The Phigit class was developed by Charles Détriché, Graham Bantock, and Lester Gilbert in 2006 with the support of Marine Modelling International under the editorship of Chris Jackson.
From the Class rules forward:
The late Angus Richardson provided a simple chine Phigit design, Arachnid.
My interest in the class derives from the four key ideas listed above, to see if they could be made to work, and to see if they might have some application to other radio sailing classes. If they can work, they promise a profound simplification to the business and pleasure of racing classes with such rules at sanctioned events.
In order to check the draught of a boat, it normally needs to be floated in a tank which has some convenient means of determining the distance from the water surface to the bottom of the keel. Such tanks are time-consuming to build, awkward to fill, and difficult to transport. The idea here, borrowed from the Marblehead class rules since 2003 or so, is a much simpler way of checking keel depth.
Vertical centre of gravity
After a class has decided upon the boat's draught, the most important aspect which many of the rest of the class rules constrain is the boat's vertical centre of gravity -- what materials can be used where, what weight can be positioned where, and how much of any of these things can be used. Everything a designer does is intended to lower the boat's CG so that its righting moment is maximised. The idea here, borrowed from full-size, is to do away with all the rules concerning materials and weights, and have a simple vertical centre of gravity limit instead. The boat passes this VCG test if it balances on the gauge or if the hull side tilts down, otherwise it fails if the ballast side tilts down or if the boat falls off the gauge (ie it cannot be balanced, meaning that the CG must be somewhere on the fin).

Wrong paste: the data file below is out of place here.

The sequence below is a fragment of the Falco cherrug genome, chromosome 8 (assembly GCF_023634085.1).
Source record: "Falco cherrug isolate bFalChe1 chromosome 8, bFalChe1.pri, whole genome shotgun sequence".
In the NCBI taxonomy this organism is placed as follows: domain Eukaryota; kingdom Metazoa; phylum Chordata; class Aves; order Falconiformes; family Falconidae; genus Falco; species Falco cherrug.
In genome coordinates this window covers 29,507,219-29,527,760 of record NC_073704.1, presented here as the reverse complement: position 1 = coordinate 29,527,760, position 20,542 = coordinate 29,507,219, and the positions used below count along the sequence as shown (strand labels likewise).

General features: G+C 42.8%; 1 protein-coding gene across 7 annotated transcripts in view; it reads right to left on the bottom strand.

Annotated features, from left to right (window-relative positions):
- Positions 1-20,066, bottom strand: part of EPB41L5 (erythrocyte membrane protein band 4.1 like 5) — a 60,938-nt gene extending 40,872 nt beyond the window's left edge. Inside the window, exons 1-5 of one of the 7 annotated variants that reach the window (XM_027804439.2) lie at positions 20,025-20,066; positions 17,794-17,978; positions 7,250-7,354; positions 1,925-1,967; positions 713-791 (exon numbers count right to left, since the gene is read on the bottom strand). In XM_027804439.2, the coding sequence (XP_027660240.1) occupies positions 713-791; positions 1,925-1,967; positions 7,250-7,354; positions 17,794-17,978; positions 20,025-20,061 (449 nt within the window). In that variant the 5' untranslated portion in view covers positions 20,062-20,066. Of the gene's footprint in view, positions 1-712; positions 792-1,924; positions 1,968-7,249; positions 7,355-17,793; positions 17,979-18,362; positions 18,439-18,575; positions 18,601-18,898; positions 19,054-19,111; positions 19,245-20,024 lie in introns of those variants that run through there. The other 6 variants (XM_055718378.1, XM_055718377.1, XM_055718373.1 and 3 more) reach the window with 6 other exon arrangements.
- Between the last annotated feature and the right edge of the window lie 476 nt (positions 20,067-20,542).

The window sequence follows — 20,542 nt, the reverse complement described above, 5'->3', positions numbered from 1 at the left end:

The third innovation in the measurement control of a boat is to allow the sailmaker to certify the sails. An official measurer can do that as well, of course, but what is simpler than permitting the sailmaker to certify that what has been made meets the class rules?
Once all the key boat measurements can be easily checked by the owner, it then makes sense to issue a certificate based upon an owner's declaration of conformance. Of course, the boat must still be checked, since not all owners are scrupulous about refitting their battery packs in the same position they were when the VCG was first checked, or having certified sails.
Checking at an event
Because of the simplicity of checking the key boat measurements, this is now done at an event. No need to make an appointment with an official measurer some miles away at some cost to both the owner and the measurer, and no need to lodge any measurement forms with a class secretary or registrar.
Phigit in Italy
Salvatore Cuomo ("avel30" at "yahoo" dot "it", you know to replace the "at" with "@" and the "dot" with ".") took over the class management for a while, and ran some events. Thanks Salvatore! Sadly, his site at www.phigit.org no longer works, so I am re-hosting the Phigit class documents for the time being.
©2011 Lester Gilbert